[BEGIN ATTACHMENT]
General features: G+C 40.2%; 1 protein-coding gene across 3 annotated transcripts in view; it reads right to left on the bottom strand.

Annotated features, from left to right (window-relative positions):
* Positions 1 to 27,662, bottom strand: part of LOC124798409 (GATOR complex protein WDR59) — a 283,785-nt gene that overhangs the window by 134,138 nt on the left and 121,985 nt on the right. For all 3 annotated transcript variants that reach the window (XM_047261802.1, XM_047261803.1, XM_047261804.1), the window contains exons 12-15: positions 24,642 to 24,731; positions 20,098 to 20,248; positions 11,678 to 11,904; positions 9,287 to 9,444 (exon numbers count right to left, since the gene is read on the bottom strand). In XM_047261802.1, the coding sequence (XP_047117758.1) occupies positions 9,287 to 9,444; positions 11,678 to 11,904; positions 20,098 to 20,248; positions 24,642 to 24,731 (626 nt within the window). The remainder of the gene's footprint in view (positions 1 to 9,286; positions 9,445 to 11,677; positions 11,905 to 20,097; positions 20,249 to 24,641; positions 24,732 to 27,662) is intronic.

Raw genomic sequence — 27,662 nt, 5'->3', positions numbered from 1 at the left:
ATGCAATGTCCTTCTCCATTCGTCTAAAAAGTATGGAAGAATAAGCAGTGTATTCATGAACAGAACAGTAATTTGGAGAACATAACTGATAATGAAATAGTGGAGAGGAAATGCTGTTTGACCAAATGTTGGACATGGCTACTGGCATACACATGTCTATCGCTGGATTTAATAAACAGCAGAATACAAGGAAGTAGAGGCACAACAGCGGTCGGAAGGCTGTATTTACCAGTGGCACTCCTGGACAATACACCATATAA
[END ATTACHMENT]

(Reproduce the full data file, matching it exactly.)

General features: G+C 40.2%; 1 protein-coding gene across 3 annotated transcripts in view; it reads right to left on the bottom strand.

Annotated features, from left to right (window-relative positions):
* Positions 1 to 27,662, bottom strand: part of LOC124798409 (GATOR complex protein WDR59) — a 283,785-nt gene that overhangs the window by 134,138 nt on the left and 121,985 nt on the right. For all 3 annotated transcript variants that reach the window (XM_047261802.1, XM_047261803.1, XM_047261804.1), the window contains exons 12-15: positions 24,642 to 24,731; positions 20,098 to 20,248; positions 11,678 to 11,904; positions 9,287 to 9,444 (exon numbers count right to left, since the gene is read on the bottom strand). In XM_047261802.1, the coding sequence (XP_047117758.1) occupies positions 9,287 to 9,444; positions 11,678 to 11,904; positions 20,098 to 20,248; positions 24,642 to 24,731 (626 nt within the window). The remainder of the gene's footprint in view (positions 1 to 9,286; positions 9,445 to 11,677; positions 11,905 to 20,097; positions 20,249 to 24,641; positions 24,732 to 27,662) is intronic.

Raw genomic sequence — 27,662 nt, 5'->3', positions numbered from 1 at the left:
ATGCAATGTCCTTCTCCATTCGTCTAAAAAGTATGGAAGAATAAGCAGTGTATTCATGAACAGAACAGTAATTTGGAGAACATAACTGATAATGAAATAGTGGAGAGGAAATGCTGTTTGACCAAATGTTGGACATGGCTACTGGCATACACATGTCTATCGCTGGATTTAATAAACAGCAGAATACAAGGAAGTAGAGGCACAACAGCGGTCGGAAGGCTGTATTTACCAGTGGCACTCCTGGACAATACACCATATAA